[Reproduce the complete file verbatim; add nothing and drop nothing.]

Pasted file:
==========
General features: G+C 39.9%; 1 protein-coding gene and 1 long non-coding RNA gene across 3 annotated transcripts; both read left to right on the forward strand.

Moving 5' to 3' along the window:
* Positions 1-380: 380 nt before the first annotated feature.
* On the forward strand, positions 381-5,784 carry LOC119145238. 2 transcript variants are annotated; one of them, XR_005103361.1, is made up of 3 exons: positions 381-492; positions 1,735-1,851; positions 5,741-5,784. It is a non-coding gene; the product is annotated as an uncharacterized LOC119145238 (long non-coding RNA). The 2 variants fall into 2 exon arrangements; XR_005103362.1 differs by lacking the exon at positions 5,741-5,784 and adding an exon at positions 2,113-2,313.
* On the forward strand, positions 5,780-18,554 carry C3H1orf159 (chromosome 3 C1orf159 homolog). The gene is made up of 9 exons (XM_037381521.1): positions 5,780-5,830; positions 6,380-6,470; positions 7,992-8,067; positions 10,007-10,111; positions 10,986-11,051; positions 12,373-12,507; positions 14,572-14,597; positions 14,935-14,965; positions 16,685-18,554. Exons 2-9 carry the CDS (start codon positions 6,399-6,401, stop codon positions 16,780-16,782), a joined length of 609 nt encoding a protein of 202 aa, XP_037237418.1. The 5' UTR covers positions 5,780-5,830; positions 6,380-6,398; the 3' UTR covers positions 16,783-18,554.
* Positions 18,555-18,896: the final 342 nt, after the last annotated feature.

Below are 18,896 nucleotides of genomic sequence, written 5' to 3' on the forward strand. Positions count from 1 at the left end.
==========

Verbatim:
General features: G+C 39.9%; 1 protein-coding gene and 1 long non-coding RNA gene across 3 annotated transcripts; both read left to right on the forward strand.

Moving 5' to 3' along the window:
* Positions 1-380: 380 nt before the first annotated feature.
* On the forward strand, positions 381-5,784 carry LOC119145238. 2 transcript variants are annotated; one of them, XR_005103361.1, is made up of 3 exons: positions 381-492; positions 1,735-1,851; positions 5,741-5,784. It is a non-coding gene; the product is annotated as an uncharacterized LOC119145238 (long non-coding RNA). The 2 variants fall into 2 exon arrangements; XR_005103362.1 differs by lacking the exon at positions 5,741-5,784 and adding an exon at positions 2,113-2,313.
* On the forward strand, positions 5,780-18,554 carry C3H1orf159 (chromosome 3 C1orf159 homolog). The gene is made up of 9 exons (XM_037381521.1): positions 5,780-5,830; positions 6,380-6,470; positions 7,992-8,067; positions 10,007-10,111; positions 10,986-11,051; positions 12,373-12,507; positions 14,572-14,597; positions 14,935-14,965; positions 16,685-18,554. Exons 2-9 carry the CDS (start codon positions 6,399-6,401, stop codon positions 16,780-16,782), a joined length of 609 nt encoding a protein of 202 aa, XP_037237418.1. The 5' UTR covers positions 5,780-5,830; positions 6,380-6,398; the 3' UTR covers positions 16,783-18,554.
* Positions 18,555-18,896: the final 342 nt, after the last annotated feature.

Below are 18,896 nucleotides of genomic sequence, written 5' to 3' on the forward strand. Positions count from 1 at the left end.